Henry Helgeson, CEO of Merchant Warehouse is wrong on electronic payment interchange #swipefees

February 22, 2011

CardLine’s PaymentSource quoted Henry Helgeson, CEO of a processing company called Merchant Warehouse, Inc. where he spouted the same old invalid argument that giant banks want American’s, Congress and the Federal Reserve to believe merchants will not pass on to their customers the billions in savings from the new Durbin lower debit fees.

Surprisingly, Mr. Helgeson acknowledges that his company WILL
pass on to its merchant customers the lower debit fees, even though they
are not required to.  As a merchant (retail and eCommerce business owner) I am perplexed that Mr. Helgeson would risk his entire company, his merchant customers and perhaps soon-to-be former customers by taking sides with the giant banks by spouting their propaganda.  MasterCard and Visa’s member banks reap nearly $62 billion dollars a year from these merchant interchange swipe fees, which were designed forty years ago to cover antiquated carbon copy analog payment network.

Unlike the electronic payment network member banks which are without real competition (MasterCard and Visa wield 80% market power), merchants will all be compelled to rebate all saved interchange fees.  Merchants will not JUST lower prices, but we will hire more employees, invest in infrastructure and transparently benefit the economy rather than just the banks’ vaults.  Even so, the legal argument is being clouded by the bank’s multi-million dollar advocacy campaign.  The last thing Citigroup, JPMorgan Chase, Bank of America, Wells Fargo and thousands of other banks want you to know is that the argument is not about refunding savings to consumers, but rather it is all about anticompetitive illegal price-fixing.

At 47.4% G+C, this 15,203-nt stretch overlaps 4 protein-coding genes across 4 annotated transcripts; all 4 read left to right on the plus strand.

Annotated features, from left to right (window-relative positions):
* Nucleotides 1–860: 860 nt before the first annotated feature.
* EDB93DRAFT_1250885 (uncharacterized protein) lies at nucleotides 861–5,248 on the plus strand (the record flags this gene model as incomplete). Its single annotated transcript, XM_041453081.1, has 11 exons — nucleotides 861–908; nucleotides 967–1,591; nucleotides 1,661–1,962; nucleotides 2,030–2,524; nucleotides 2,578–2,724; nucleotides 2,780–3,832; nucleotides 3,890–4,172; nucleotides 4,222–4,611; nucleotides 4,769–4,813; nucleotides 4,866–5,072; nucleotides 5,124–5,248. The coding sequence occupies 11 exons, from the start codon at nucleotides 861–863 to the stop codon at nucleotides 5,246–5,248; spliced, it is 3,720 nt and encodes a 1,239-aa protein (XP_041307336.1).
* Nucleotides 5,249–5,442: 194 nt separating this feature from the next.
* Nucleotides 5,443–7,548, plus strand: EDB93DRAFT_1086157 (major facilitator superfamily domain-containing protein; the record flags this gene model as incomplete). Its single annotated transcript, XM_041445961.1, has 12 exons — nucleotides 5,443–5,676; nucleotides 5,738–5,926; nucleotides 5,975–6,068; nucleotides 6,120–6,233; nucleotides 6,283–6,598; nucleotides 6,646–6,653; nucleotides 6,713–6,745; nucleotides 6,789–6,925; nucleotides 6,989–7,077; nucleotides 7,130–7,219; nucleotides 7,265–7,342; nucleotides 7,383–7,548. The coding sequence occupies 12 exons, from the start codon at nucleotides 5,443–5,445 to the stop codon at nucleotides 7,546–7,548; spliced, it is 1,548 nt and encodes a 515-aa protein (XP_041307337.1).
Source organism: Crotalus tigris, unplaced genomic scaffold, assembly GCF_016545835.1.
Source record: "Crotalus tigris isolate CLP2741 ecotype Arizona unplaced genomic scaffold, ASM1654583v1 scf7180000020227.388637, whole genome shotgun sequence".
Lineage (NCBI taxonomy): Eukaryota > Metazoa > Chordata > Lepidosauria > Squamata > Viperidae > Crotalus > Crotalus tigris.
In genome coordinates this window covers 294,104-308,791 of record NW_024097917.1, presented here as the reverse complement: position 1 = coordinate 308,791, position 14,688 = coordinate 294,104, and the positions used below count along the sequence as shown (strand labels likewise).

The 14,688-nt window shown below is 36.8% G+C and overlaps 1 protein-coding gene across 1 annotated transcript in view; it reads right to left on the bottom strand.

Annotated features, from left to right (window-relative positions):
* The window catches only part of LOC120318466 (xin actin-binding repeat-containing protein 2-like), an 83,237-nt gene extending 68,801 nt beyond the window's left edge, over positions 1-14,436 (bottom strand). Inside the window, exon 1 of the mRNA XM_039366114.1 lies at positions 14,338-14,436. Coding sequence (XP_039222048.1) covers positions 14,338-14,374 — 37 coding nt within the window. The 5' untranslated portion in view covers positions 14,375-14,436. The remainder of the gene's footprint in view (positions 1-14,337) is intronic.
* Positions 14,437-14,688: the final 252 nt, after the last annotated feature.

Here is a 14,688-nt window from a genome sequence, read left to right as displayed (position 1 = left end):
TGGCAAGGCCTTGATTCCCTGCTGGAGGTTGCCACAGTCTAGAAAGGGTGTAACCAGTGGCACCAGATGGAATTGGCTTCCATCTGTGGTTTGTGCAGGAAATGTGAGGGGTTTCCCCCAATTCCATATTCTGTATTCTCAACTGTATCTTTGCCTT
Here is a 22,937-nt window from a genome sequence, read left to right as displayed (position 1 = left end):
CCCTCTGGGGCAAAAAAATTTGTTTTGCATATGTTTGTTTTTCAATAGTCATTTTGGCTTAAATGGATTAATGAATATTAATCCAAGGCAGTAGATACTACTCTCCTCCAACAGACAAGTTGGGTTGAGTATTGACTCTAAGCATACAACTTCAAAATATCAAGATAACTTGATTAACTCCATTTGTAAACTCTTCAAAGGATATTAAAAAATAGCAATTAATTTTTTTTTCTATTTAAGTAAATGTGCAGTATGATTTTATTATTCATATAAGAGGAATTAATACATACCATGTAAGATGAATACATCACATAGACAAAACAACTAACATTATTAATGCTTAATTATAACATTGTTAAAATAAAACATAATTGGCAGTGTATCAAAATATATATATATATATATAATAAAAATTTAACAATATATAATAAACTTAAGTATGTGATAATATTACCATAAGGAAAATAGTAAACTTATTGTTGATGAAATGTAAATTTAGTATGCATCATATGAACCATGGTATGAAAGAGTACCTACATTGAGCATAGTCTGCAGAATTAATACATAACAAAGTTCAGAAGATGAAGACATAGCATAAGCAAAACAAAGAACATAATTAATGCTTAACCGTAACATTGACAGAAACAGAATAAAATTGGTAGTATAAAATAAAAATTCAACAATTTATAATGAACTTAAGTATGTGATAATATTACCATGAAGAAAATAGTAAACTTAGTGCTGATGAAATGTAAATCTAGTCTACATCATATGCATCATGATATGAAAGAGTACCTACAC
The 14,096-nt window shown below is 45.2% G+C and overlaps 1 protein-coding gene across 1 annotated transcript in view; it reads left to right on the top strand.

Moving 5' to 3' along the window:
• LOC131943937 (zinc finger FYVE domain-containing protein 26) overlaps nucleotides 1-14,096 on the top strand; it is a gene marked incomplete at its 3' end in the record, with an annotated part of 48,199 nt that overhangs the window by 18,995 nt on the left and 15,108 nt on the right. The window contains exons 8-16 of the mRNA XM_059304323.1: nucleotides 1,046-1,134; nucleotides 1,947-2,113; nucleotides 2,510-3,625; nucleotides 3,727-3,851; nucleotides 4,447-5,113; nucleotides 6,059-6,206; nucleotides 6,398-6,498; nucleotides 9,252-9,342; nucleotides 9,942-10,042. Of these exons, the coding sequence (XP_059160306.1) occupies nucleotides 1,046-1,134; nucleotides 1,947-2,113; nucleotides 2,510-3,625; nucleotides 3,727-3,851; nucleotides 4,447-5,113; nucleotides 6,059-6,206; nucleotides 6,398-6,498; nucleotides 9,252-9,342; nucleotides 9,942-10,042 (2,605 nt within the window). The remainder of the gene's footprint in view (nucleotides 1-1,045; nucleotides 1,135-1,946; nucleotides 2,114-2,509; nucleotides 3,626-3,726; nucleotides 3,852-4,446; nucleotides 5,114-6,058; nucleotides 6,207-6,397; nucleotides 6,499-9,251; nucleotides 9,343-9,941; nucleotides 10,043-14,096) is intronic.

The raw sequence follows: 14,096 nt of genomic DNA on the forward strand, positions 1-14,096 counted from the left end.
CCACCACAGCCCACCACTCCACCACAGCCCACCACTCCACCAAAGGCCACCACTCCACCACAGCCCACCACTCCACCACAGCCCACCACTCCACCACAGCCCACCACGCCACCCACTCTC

As a lead plaintiff, suing MasterCard, Visa and major banks in what could be the largest anti-trust litigation in our nation’s history, I have been leading the battle against them for half a decade. For news and commentary updates follow WayTooHigh.com and Twitter

Mitch Goldstone
President & CEO
ScanMyPhotos.com


Media Statement – Visa Statement Regarding the Canadian Code of Conduct – Yahoo! Finance

April 19, 2010

[And Visa, too. Interesting that the same banks that owned Visa own MasterCard; the two giant credit card association (which say they are independent) regularly act as if they are operating from the same corner office]

 

TORONTO, April 16 /CNW/ – Visa supports the Canadian government’s goal to encourage transparency and merchant choice within the payments marketplace – two important pillars on which Visa has built its business domestically and internationally.

Visa already provides merchants much of what today’s Code of Conduct requests payment networks offer, such as full transparency of interchange rates, merchant choice on acceptance of Visa Debit cards, and the ability of merchants to offer discounts for other methods of payment. We appreciate the government’s inclusion of all payment networks to ensure merchants are equally informed through a level playing field.

via Media Statement – Visa Statement Regarding the Canadian Code of Conduct – Yahoo! Finance.

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NRF Urges Dodd to Address Swipe Fees in Bill (via CSP)

March 16, 2010

WASHINGTON — The National Retail Federation (NRF) expressed disappointment that a wide-ranging financial services reform bill unveiled earlier this week by Senate Banking Committee Chairman Christopher Dodd (D-Conn.) does not address the $48 billion in credit-card swipe fees paid by merchants and their customers each year.

“Chairman Dodd’s bill takes many steps to curb the excesses of the financial services industry, but the failure to address swipe fees is a glaring omission,” NRF senior vice president and general counsel Mallory Duncan said. “These fees drive up prices for the average family by hundreds of dollars every year and depress the ability of main street merchants to thrive and grow.”

“Financial services reform isn’t complete without swipe fee reform,” Duncan said. “Chairman Dodd has acknowledged the impact of these fees on consumers in the past, and we hope to see them addressed in the final version of this legislation.”